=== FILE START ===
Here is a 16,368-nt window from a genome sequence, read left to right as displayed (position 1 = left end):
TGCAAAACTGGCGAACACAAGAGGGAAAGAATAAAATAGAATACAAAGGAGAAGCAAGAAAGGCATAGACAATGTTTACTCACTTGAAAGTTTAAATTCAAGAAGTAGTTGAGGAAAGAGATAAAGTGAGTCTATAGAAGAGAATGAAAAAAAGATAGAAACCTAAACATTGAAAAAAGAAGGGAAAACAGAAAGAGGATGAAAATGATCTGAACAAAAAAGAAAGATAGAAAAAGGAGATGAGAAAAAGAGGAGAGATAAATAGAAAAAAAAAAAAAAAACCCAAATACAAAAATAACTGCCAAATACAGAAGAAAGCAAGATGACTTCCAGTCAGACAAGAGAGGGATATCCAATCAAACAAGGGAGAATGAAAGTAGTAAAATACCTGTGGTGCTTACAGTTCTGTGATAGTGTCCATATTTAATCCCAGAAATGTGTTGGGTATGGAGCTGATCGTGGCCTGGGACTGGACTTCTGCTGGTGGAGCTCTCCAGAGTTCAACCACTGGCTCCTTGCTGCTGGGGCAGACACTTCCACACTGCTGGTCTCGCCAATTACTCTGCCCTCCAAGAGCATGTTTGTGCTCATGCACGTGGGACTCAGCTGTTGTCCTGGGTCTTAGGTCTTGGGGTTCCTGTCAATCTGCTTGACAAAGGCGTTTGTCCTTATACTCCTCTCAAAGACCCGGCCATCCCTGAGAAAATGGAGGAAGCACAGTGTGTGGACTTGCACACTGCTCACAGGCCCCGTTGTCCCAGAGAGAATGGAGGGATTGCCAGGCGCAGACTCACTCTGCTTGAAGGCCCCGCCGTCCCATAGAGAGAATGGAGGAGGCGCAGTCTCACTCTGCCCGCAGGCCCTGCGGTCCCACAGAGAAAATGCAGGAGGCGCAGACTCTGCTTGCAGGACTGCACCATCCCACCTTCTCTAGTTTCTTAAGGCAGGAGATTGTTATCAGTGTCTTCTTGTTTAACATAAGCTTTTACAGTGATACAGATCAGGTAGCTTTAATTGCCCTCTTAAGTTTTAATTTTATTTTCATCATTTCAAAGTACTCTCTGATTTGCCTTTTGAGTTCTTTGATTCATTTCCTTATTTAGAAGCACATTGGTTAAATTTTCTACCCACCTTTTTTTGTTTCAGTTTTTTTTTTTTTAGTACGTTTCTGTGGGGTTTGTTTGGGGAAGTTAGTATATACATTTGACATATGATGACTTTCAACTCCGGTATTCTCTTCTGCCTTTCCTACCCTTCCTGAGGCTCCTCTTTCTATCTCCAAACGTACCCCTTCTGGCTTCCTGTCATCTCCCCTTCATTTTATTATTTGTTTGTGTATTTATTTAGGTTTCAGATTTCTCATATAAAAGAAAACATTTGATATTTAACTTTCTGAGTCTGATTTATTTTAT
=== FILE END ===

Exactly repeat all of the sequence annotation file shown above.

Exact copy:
Here is a 16,368-nt window from a genome sequence, read left to right as displayed (position 1 = left end):
TGCAAAACTGGCGAACACAAGAGGGAAAGAATAAAATAGAATACAAAGGAGAAGCAAGAAAGGCATAGACAATGTTTACTCACTTGAAAGTTTAAATTCAAGAAGTAGTTGAGGAAAGAGATAAAGTGAGTCTATAGAAGAGAATGAAAAAAAGATAGAAACCTAAACATTGAAAAAAGAAGGGAAAACAGAAAGAGGATGAAAATGATCTGAACAAAAAAGAAAGATAGAAAAAGGAGATGAGAAAAAGAGGAGAGATAAATAGAAAAAAAAAAAAAAAACCCAAATACAAAAATAACTGCCAAATACAGAAGAAAGCAAGATGACTTCCAGTCAGACAAGAGAGGGATATCCAATCAAACAAGGGAGAATGAAAGTAGTAAAATACCTGTGGTGCTTACAGTTCTGTGATAGTGTCCATATTTAATCCCAGAAATGTGTTGGGTATGGAGCTGATCGTGGCCTGGGACTGGACTTCTGCTGGTGGAGCTCTCCAGAGTTCAACCACTGGCTCCTTGCTGCTGGGGCAGACACTTCCACACTGCTGGTCTCGCCAATTACTCTGCCCTCCAAGAGCATGTTTGTGCTCATGCACGTGGGACTCAGCTGTTGTCCTGGGTCTTAGGTCTTGGGGTTCCTGTCAATCTGCTTGACAAAGGCGTTTGTCCTTATACTCCTCTCAAAGACCCGGCCATCCCTGAGAAAATGGAGGAAGCACAGTGTGTGGACTTGCACACTGCTCACAGGCCCCGTTGTCCCAGAGAGAATGGAGGGATTGCCAGGCGCAGACTCACTCTGCTTGAAGGCCCCGCCGTCCCATAGAGAGAATGGAGGAGGCGCAGTCTCACTCTGCCCGCAGGCCCTGCGGTCCCACAGAGAAAATGCAGGAGGCGCAGACTCTGCTTGCAGGACTGCACCATCCCACCTTCTCTAGTTTCTTAAGGCAGGAGATTGTTATCAGTGTCTTCTTGTTTAACATAAGCTTTTACAGTGATACAGATCAGGTAGCTTTAATTGCCCTCTTAAGTTTTAATTTTATTTTCATCATTTCAAAGTACTCTCTGATTTGCCTTTTGAGTTCTTTGATTCATTTCCTTATTTAGAAGCACATTGGTTAAATTTTCTACCCACCTTTTTTTGTTTCAGTTTTTTTTTTTTTAGTACGTTTCTGTGGGGTTTGTTTGGGGAAGTTAGTATATACATTTGACATATGATGACTTTCAACTCCGGTATTCTCTTCTGCCTTTCCTACCCTTCCTGAGGCTCCTCTTTCTATCTCCAAACGTACCCCTTCTGGCTTCCTGTCATCTCCCCTTCATTTTATTATTTGTTTGTGTATTTATTTAGGTTTCAGATTTCTCATATAAAAGAAAACATTTGATATTTAACTTTCTGAGTCTGATTTATTTTAT